What is the Gospel? #1: Announcement


Have you ever stopped to ask or answer this question?

It is fundamental to Christianity and yet many Christians will struggle to answer, or they might emphasise one area over the other. The truth is the gospel is bigger than we think, and often gets reduced down for evangelistic purposes or out of ignorance. Of course, at one level, there’s nothing wrong with reducing down the gospel in our conversations, we can’t say everything (and there is a gospel core that is rightly emphasised), but we must be aware of the various elements that make up the gospel to help us know what to say and how it all fits together.

If you read various books on the gospel there’s a good bet there’ll be some overlap, as well as some significant differences or omissions. Depending on your method the gospel can be a deductive list of points like God, man, Christ, response.[1] Or a pithy evangelistic method like ‘two ways to live’. But as helpful as they are, they don’t always help explain the gospel the way the breadth of the NT does.

So what is the gospel?

Whatever method we use will often determine our conclusion. With this in mind, there are three elements that I have used to construct an answer. We must:

1: Pay close attention to when the word ‘gospel’ is used in its immediate context, or when it is explicitly preached or taught.

2: Pay close attention to the Gospels themselves – since they are as Augustine says, ‘the four accounts of the one gospel’. In them we see the good news of Jesus and Jesus preaching the good news!

3: Pay close attention to the storyline of Scripture from Genesis to Revelation.[2]


These three elements have helped me formulate a seven-fold summary of the gospel. Using the method above the answer to the question ‘What is the gospel?’ goes something like this:

The gospel is:

1: the announcement of good news concerning the glory of God in King Jesus

2: bringing to conclusion the story of Israel in his

3: life, death, resurrection, & return (which)

4: brings victory over sin, Satan and death, (which)

5: brings salvation by grace to all who 

6: repent and believe in Jesus as Lord and Saviour, 

7: following Him unashamedly with hope through suffering and life.

This is not so much a complete definition but a summary of the key elements the NT lists that makes up the gospel. At the core, or the centre are points, 3, 4, 5; these make up the heart of the gospel. Points 6 and 7 make up our gospel response, which is more than a one-time decision or commitment. It is a life-long response. But we must not ignore points 1 and 2 – the gospel announces something – and it is cemented in the background and story of the OT.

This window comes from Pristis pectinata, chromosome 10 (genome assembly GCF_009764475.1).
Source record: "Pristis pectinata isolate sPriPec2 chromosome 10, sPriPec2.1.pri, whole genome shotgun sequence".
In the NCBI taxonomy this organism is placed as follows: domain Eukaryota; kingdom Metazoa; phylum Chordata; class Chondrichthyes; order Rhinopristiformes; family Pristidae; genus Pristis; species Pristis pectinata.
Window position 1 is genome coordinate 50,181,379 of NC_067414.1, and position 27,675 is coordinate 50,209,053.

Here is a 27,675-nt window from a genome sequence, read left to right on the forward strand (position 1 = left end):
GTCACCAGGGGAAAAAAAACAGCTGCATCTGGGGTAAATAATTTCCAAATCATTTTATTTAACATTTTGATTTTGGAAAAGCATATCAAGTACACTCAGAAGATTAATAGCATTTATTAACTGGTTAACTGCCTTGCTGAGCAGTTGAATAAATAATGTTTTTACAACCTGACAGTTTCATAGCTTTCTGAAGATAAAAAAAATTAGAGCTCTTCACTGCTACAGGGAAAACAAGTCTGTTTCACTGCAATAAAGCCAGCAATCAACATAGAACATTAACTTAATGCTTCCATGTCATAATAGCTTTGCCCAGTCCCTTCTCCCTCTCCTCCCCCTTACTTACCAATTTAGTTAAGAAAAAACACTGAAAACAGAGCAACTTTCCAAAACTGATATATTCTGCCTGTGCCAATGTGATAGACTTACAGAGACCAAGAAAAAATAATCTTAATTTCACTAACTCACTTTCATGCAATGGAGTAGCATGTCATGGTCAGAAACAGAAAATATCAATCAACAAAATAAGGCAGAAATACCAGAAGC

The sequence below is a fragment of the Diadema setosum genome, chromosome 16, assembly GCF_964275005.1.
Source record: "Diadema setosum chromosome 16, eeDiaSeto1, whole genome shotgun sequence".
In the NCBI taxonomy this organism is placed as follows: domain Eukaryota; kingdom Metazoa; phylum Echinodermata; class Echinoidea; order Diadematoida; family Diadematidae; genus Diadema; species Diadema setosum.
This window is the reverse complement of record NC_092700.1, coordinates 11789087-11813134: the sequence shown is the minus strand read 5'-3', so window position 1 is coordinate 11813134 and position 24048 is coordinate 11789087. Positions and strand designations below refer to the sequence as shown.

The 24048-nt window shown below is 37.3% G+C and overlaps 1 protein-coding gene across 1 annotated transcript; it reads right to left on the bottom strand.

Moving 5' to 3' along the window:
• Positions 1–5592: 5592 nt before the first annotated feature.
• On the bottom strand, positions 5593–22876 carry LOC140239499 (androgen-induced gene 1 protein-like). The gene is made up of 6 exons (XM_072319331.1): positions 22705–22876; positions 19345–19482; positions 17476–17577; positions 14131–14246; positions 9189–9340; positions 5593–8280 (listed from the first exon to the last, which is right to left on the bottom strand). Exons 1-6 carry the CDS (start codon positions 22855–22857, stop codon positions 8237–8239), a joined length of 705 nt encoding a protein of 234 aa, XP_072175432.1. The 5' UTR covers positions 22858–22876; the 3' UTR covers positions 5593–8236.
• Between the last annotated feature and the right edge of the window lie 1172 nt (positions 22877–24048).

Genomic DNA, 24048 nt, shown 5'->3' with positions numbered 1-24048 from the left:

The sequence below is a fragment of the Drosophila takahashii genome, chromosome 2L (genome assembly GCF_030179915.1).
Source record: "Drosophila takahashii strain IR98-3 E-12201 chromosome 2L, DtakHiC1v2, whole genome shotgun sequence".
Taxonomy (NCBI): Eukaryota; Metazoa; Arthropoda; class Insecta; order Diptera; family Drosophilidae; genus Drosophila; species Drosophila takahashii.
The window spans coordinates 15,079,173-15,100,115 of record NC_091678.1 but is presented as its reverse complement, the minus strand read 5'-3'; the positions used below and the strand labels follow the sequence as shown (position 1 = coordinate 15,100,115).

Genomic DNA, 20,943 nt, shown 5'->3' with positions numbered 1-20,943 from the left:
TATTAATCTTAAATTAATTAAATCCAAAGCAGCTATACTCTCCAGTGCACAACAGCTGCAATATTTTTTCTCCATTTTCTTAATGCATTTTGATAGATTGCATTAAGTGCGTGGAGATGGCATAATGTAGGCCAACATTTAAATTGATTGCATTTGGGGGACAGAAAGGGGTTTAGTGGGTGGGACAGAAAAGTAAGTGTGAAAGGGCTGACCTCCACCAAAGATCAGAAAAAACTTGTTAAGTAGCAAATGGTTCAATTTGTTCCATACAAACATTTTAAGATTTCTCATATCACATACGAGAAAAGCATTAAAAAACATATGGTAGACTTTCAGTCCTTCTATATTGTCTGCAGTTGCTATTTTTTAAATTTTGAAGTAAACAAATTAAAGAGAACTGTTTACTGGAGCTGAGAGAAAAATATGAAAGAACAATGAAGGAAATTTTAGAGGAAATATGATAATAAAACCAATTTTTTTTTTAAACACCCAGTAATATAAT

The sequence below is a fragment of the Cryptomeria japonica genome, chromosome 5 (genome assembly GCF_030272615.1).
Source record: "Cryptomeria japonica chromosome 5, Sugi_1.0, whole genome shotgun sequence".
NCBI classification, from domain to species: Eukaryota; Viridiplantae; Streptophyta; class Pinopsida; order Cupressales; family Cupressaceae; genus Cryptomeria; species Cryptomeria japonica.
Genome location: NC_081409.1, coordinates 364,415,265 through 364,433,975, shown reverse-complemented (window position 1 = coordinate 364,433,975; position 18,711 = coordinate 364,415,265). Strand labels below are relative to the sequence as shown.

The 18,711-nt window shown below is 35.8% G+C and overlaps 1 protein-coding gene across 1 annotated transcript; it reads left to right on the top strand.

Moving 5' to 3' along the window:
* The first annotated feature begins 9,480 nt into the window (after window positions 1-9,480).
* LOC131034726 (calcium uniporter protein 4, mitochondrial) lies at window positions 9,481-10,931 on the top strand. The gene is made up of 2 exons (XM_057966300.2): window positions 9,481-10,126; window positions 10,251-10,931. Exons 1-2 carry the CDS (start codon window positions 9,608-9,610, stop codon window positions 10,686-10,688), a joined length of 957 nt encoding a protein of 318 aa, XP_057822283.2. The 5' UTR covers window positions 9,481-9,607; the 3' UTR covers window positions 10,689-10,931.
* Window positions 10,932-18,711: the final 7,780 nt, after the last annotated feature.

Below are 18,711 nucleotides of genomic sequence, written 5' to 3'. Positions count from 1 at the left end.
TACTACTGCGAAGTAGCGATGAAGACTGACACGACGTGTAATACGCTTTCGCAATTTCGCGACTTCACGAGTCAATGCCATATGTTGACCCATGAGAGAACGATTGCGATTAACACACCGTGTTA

Before we look at each point in turn, ask yourself these three questions:

1: Which point do you often focus on when thinking of the gospel?

2: Which point(s) are you most surprised by, that you wouldn’t have added to your own summary?

3: Is there anything else you would add?

Since each statement is a summary, we can now spend some time fleshing out what they mean and why I’ve focused on certain themes, starting with – the gospel is:


First, the gospel is:

…the announcement of good news

A proclamation of good tidings. It is good news verbalised. Good news proclaimed. Good news articulated. The word itself in Graeco-Roman times was often the type of good news announced at a great wedding or a great victory on the battlefield. A herald would arrive announcing it to all who could hear.

We see something similar in Isaiah 52:7: ‘How beautiful upon the mountains are the feet of him who brings good news, who publishes peace, who brings good news of happiness, who publishes salvation, who says to Zion, “Your God reigns”.’ (ESV)

Here we see a ‘herald’ (CSB) declaring good news. Good news of peace, happiness and salvation. The word ‘good news’ there in the Greek translation of the OT is the same word used many times in the NT to describe ‘preaching the gospel’. Paul will use it when he quotes this verse in Romans 10:15, making this point exactly – people need to hear good news, and how can they hear unless someone announces it to them?[3]

We see the angels in Luke announcing this good news.[4] We see Jesus announcing this good news.[5] His apostles announcing this good news.[6] And we see normal Christians announcing this good news.[7] Because good news comes with words.